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Drones 2019, 3(1), 24; https://doi.org/10.3390/drones3010024

Communication
A Rapid UAV Method for Assessing Body Condition in Fur Seals
1
School of Life and Environmental Sciences, Deakin University, Warrnambool, VIC 3280, Australia
2
CSIRO Health and Biosecurity, Townsville, QLD 4811, Australia
3
School of Life and Environmental Sciences, Deakin University, Burwood, VIC 3125, Australia
*
Author to whom correspondence should be addressed.
Received: 18 February 2019 / Accepted: 5 March 2019 / Published: 6 March 2019

Abstract

:
Condition indices correlating body lipid content with mass and morphometric measurements have been developed for a variety of taxa. However, for many large species, the capture and handling of enough animals to obtain representative population estimates is not logistically feasible. The relatively low cost and reduced disturbance effects of UAVs make them ideal for the rapid acquisition of high volume data for monitoring large species. This study examined the imagery collected from two different UAVs, flown at 25 m altitude, and the subsequent georeferenced orthomosaics as a method for measuring length and axillary girth of Australian fur seals (Arctocephalus pusillus doriferus) to derive an index of body condition. Up to 26% of individuals were orientated correctly (prostrate/sternal recumbent) to allow for body measurements. The UAV-obtained images over-estimated axillary girth diameter due to postural sag on the lateral sides of the thorax while the animals are lying flat in the sternal recumbent position on granite rocks. However, the relationship between axillary girth and standard length was similarly positive for the remotely- and physically-obtained measurements. This indicates that residual values from the remotely-obtained measurements can be used as a relative index of body condition.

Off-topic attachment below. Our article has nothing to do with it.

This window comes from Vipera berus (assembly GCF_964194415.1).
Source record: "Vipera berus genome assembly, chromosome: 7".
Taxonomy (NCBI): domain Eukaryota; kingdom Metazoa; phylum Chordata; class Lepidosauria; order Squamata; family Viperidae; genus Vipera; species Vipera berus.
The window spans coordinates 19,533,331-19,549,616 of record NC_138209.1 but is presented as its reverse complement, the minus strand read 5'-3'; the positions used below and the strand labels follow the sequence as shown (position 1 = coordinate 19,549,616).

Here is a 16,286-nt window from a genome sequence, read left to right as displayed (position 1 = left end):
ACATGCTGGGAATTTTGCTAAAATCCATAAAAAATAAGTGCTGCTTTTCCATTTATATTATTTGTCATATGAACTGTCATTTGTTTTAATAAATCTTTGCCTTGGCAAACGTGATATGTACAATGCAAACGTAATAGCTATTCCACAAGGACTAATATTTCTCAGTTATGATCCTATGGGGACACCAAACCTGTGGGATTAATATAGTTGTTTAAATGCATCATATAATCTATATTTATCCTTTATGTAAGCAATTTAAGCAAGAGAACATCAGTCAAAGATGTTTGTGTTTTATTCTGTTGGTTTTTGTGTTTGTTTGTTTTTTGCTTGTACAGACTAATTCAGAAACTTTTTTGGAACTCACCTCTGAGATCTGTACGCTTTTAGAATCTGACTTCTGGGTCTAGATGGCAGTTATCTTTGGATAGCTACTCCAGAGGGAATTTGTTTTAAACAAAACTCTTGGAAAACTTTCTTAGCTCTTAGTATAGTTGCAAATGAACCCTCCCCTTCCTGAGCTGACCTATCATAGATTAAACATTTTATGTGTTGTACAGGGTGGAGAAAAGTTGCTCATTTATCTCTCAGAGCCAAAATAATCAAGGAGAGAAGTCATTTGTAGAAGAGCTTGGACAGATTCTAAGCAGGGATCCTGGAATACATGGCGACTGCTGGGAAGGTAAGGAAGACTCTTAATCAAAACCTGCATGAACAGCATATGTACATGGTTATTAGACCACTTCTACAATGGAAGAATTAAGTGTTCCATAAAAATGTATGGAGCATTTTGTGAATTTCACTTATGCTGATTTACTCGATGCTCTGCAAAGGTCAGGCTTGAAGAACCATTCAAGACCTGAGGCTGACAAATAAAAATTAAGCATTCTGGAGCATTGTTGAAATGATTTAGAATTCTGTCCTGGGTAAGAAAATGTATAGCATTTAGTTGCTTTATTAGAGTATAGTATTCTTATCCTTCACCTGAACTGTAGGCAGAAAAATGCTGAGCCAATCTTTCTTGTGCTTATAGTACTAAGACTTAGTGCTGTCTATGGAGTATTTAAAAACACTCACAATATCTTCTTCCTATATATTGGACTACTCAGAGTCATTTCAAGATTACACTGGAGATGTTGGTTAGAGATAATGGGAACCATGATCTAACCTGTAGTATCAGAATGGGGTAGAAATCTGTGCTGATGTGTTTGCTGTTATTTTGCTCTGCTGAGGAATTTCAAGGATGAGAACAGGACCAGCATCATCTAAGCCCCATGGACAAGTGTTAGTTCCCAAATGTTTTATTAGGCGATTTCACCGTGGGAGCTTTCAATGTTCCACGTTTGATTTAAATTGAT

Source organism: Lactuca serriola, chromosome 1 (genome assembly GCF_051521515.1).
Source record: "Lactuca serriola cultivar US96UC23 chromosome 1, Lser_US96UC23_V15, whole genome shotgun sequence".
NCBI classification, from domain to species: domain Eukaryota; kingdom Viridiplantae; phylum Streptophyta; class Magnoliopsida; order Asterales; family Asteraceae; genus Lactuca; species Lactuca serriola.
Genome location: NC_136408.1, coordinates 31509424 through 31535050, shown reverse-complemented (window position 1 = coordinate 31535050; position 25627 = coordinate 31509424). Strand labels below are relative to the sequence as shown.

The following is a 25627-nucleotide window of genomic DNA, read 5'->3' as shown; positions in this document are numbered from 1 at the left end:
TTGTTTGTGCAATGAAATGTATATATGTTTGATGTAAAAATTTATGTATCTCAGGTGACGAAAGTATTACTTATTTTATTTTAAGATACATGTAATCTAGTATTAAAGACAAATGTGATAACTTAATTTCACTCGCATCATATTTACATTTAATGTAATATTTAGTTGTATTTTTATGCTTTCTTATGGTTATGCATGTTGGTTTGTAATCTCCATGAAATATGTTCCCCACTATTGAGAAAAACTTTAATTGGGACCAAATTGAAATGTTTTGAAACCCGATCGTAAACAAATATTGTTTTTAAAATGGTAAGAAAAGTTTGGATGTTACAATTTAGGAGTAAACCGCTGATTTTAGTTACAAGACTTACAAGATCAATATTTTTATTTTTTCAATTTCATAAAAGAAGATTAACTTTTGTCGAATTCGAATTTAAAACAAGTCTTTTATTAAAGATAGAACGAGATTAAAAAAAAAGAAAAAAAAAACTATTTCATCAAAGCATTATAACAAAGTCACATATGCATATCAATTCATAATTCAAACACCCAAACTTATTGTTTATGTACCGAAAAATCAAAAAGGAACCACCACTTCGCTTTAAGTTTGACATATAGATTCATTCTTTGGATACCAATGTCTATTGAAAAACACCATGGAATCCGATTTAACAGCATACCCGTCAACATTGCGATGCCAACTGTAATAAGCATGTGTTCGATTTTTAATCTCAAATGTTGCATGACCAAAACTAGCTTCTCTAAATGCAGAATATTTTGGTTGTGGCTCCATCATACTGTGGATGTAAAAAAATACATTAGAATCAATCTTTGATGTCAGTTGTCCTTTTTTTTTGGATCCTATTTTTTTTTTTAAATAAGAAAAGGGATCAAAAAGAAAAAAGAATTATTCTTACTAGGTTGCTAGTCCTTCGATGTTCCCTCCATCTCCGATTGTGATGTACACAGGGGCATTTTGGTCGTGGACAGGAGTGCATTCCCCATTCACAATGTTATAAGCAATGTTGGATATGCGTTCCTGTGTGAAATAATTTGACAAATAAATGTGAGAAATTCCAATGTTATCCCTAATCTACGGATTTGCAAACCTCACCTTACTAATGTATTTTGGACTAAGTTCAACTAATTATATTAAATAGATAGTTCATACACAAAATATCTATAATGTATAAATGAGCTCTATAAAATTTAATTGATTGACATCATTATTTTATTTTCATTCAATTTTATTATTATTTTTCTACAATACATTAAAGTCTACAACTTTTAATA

Keywords:
body condition; axillary girth; Australian fur seals (Arctocephalus pusillus doriferus)

1. Introduction

The ability to monitor body condition in free-ranging animals is central to determining population health and the factors that influence it [1,2]. This is particularly important for understanding the potential influence of environmental change on wildlife populations [3]. Correspondingly, numerous condition indices that correlate body lipid content with mass and morphometric measurements have been developed for various taxa [4,5,6]. However, for many large species, the capture and handling for mass and morphometric measurements of sufficient numbers of animals to obtain representative population estimates is not logistically feasible [7,8,9]. Photogrammetry has been used successfully to measure size and estimate condition in several large mammal species [10,11,12,13]. Such techniques, however, can be limited by the ability to obtain sufficient quantities of high quality (i.e., correct aspect, no visual obstructions) imagery without disturbing the target subjects.